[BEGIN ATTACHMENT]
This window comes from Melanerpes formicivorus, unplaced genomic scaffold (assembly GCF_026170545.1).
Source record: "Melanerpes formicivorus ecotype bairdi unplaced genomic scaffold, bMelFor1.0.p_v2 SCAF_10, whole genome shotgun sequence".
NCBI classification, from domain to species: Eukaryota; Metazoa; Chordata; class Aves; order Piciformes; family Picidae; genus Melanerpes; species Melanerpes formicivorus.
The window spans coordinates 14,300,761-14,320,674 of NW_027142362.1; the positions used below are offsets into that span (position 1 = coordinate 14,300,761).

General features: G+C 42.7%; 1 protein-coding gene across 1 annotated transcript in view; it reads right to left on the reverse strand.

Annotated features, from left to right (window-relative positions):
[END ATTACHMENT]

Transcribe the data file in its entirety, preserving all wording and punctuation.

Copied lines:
This window comes from Melanerpes formicivorus, unplaced genomic scaffold (assembly GCF_026170545.1).
Source record: "Melanerpes formicivorus ecotype bairdi unplaced genomic scaffold, bMelFor1.0.p_v2 SCAF_10, whole genome shotgun sequence".
NCBI classification, from domain to species: Eukaryota; Metazoa; Chordata; class Aves; order Piciformes; family Picidae; genus Melanerpes; species Melanerpes formicivorus.
The window spans coordinates 14,300,761-14,320,674 of NW_027142362.1; the positions used below are offsets into that span (position 1 = coordinate 14,300,761).

General features: G+C 42.7%; 1 protein-coding gene across 1 annotated transcript in view; it reads right to left on the reverse strand.

Annotated features, from left to right (window-relative positions):